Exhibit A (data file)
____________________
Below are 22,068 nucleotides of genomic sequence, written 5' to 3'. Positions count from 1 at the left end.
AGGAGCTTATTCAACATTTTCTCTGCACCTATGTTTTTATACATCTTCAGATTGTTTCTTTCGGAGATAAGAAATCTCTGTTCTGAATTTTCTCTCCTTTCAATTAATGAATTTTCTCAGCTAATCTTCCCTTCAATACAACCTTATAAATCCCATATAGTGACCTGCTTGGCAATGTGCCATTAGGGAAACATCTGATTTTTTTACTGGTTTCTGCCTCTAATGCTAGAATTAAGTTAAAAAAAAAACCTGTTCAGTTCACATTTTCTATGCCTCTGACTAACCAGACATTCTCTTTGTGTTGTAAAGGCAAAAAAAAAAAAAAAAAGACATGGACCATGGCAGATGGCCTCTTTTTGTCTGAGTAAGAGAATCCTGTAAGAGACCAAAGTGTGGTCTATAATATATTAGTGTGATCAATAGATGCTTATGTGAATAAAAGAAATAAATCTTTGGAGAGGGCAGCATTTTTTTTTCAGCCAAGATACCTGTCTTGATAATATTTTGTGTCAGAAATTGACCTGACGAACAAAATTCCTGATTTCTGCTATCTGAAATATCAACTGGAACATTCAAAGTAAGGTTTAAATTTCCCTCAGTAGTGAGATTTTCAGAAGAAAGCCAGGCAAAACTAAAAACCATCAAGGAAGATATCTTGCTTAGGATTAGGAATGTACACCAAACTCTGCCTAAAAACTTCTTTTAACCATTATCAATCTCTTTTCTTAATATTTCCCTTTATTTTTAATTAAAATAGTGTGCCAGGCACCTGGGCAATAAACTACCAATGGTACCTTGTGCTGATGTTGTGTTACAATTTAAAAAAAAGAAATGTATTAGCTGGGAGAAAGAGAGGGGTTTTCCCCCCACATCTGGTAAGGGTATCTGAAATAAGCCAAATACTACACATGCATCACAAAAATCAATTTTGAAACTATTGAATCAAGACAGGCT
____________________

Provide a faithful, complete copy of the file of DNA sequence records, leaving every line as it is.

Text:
Below are 22,068 nucleotides of genomic sequence, written 5' to 3'. Positions count from 1 at the left end.
AGGAGCTTATTCAACATTTTCTCTGCACCTATGTTTTTATACATCTTCAGATTGTTTCTTTCGGAGATAAGAAATCTCTGTTCTGAATTTTCTCTCCTTTCAATTAATGAATTTTCTCAGCTAATCTTCCCTTCAATACAACCTTATAAATCCCATATAGTGACCTGCTTGGCAATGTGCCATTAGGGAAACATCTGATTTTTTTACTGGTTTCTGCCTCTAATGCTAGAATTAAGTTAAAAAAAAAACCTGTTCAGTTCACATTTTCTATGCCTCTGACTAACCAGACATTCTCTTTGTGTTGTAAAGGCAAAAAAAAAAAAAAAAAGACATGGACCATGGCAGATGGCCTCTTTTTGTCTGAGTAAGAGAATCCTGTAAGAGACCAAAGTGTGGTCTATAATATATTAGTGTGATCAATAGATGCTTATGTGAATAAAAGAAATAAATCTTTGGAGAGGGCAGCATTTTTTTTTCAGCCAAGATACCTGTCTTGATAATATTTTGTGTCAGAAATTGACCTGACGAACAAAATTCCTGATTTCTGCTATCTGAAATATCAACTGGAACATTCAAAGTAAGGTTTAAATTTCCCTCAGTAGTGAGATTTTCAGAAGAAAGCCAGGCAAAACTAAAAACCATCAAGGAAGATATCTTGCTTAGGATTAGGAATGTACACCAAACTCTGCCTAAAAACTTCTTTTAACCATTATCAATCTCTTTTCTTAATATTTCCCTTTATTTTTAATTAAAATAGTGTGCCAGGCACCTGGGCAATAAACTACCAATGGTACCTTGTGCTGATGTTGTGTTACAATTTAAAAAAAAGAAATGTATTAGCTGGGAGAAAGAGAGGGGTTTTCCCCCCACATCTGGTAAGGGTATCTGAAATAAGCCAAATACTACACATGCATCACAAAAATCAATTTTGAAACTATTGAATCAAGACAGGCT